Modern Art

Manet’s Dejeuner sur l’Herbe is considered the departure point for modern art; it was rejected for inclusion in the 1863 Salon and treated with laughter and derision. It however strongly referenced various moments of European art, including Titian’s Concert Champetre and works by Watteau. But Manet made no concession to subtle gradations between light and shade, seen as necessary to representation. Nor was perspective very accurate. tmp_3b17289b6d7cee08c169c5689c4e13fd. From that great work we have arrived at the ferocious Appel and his fellow Cobra artists to more recently the graffitti coated images of Basquiat.

This year the American Tapestry Association (ATA) is holding an exhibition of small tapestries in Denton, Texas, and Tacoma Washington. The NY curator and judge Rudi Dundas looked at 125 works and selected 40, of which I was one. My polyptych of five pieces is called Peter and the Wolf. thumbnail_pw high resOf course it is a reference to the Prokofiev work, that has strong folkloric tones. My pieces are the grandfather (top left), the bird (top right), shouting mouth (centre), boy looking very sure of himself (bot right) and wolf (bot left}.

None of the works are larger than 20 cms per side. In the grand tapestry weaving ateliers of France a small piece of woven tapestry was referred to as a “dishcloth”. However, the wheel of culture has turned somewhat. While large works of whatever medium are still regarded more favourably in galleries, collages using fragments that add to the theme of the whole by their arrangement are also seen more frequently. Personally, I find that small works are more intense. Though, not having worked in a tapestry workshop, it is not for me to compare the two without prior experience.

My works lack much perspectival subtlety or any attempt to define shapes by traditional means of shading; I have not, on the other hand, resorted to a brutalist or so-called primitive means of representation. I look forward to the reaction of viewers at the two venues.

 

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Abstraction

Even before my recent trip to the Netherlands I was interested in the Cobra art movement. It was ironic to see in the Dutch embassy in Bondi Junction recently, while renewing my passport, a poster of a Cobra exhibition at the AGNSW in 2014 (?). In the Netherlands I managed to see works presumably too fragile to travel, such as a painted wooden column by Appel about refugee children. The paintings were furiously, vigorously energetic and colourful. But my attraction to them was that they were a natural descendant from Derain and Jawlensky, who, admittedly broke the ground, leading away from realism and impressionism towards using colour to express emotion; and we all know where that ends!

The moment in Jawlensky’s work, even its equivalent moment for Kandinsky, when the artist has not quite relinquished his hold on realism and turned to abstraction, as in Kandinsky’s last paintings, point the way inexorably to Appel and his colleagues.

Part of my attraction to these artists is that they explain the possibility of progressions of shapes, ones that suggest realism, but not quite: the various methods of doing so, too, are of interest.

My latest work, just finished, Hello Mr Appel, Dutch art movement leader: 16 cms H X W, cotton warp 8 per in,. cotton, linen, synthetic wefts.

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Making Peace not War

The Rolling Stones song Gimme Shelter talks about war being only “a shot away” while peace is “only a kiss away”. We were the original peaceniks of the Vietnam era who believed this; although, during WW1 (?) a generation were also despised conchies. The conservative party in Australia were all the way with LBJ; but then a left-leaning inspired leader, Geoff Whitlam, came to power and offered my age group the opportunity not to fight in Vietnam. Up until that moment I had used my university education to “dodge the draft”.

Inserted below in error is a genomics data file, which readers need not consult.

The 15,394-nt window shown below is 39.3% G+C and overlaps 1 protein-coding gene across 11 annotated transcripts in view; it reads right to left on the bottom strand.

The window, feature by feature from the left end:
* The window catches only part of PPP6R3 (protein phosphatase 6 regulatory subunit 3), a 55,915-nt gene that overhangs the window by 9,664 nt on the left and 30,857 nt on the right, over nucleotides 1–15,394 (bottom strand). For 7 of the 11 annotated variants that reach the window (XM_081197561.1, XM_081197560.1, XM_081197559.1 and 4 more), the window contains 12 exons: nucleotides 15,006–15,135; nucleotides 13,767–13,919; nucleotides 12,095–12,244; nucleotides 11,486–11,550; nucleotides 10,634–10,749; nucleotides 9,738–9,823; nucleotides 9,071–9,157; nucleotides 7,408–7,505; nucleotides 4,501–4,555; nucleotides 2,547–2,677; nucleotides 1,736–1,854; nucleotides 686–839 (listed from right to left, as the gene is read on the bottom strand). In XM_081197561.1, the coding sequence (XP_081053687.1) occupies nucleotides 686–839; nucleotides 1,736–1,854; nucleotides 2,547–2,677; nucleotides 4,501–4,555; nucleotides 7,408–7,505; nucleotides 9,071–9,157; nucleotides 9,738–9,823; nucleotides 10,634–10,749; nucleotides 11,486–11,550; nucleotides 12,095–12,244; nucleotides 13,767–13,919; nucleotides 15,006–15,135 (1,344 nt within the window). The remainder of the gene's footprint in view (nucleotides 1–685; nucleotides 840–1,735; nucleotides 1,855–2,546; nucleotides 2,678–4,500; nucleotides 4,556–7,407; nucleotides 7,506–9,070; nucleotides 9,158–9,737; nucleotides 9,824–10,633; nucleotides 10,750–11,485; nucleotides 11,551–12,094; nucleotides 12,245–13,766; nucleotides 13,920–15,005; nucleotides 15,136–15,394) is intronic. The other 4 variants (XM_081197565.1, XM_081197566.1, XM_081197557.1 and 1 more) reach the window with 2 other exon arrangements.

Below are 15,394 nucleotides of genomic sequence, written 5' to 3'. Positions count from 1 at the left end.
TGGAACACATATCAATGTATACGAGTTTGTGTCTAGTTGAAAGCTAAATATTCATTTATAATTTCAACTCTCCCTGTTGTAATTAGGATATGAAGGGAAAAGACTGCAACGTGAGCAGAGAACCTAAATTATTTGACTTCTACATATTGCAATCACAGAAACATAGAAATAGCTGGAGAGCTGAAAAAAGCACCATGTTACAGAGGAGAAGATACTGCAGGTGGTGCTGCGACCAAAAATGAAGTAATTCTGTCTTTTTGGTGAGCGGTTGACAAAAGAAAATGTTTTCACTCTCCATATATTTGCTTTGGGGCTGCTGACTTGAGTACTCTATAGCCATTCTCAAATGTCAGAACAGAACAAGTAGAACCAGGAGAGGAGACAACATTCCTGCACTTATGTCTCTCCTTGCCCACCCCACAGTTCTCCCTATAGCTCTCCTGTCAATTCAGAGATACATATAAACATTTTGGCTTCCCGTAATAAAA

Finally, things could no longer be put off and I fronted the recruitment office to be examined by its doctors, one of whom was amused by my lack of athletic chest expansion. One wonders what his moral and ethical values consisted of. Given the new political directive, he had to ask whether I wanted to be included in the call up. I replied that I felt “I was not emotionally compatible” with the concept. I suppose the good medico read that as code for my being gay, because he looked embarrassed and marked my file accordingly.

We have all heard the Red Gum song I was only 19, and seen the colossally mythic film Apocalypse Now. But the reality was that these diggers as we call the returned soldiers came home and were completely incapable of living normal lives. Was it the repeated memories of having killed people? Many soldiers committed suicide. Our post war rehabilitation was pathetically inadequate.

More recently we fought in Iraq and Afghanistan, wars based on corrupt information; one of the pertinent anecdotes was that one of the US army generals involved in the planning of those conflicts admitted that allies were involved because there was nothing else happening. In other words, the massive budgets set aside for military spending needs a target, justified or not. In Iraq, my nephew was part of a night patrol; he came back at dawn inexplicably tanned. The US invention of artillery shells filled with depleted uranium material deserves an International Court of Justice’s condemnation.

Now, we see US President Trump and North Korea Kim Jong Un facing off; both are toying with ultimate (nuclear) weapons; it reminds me of the European intellectuals prior to WW1 announcing that western civilisation was sick and in need of complete renewal. People on my Facebook page say: put them both in a boxing ring and let the rest of the planet get on with the more delightfully fragrant activity of living harmoniously. I, for one, do not believe in war; we could all  vigorously repudiate its existence. We could start by reducing our national military budget.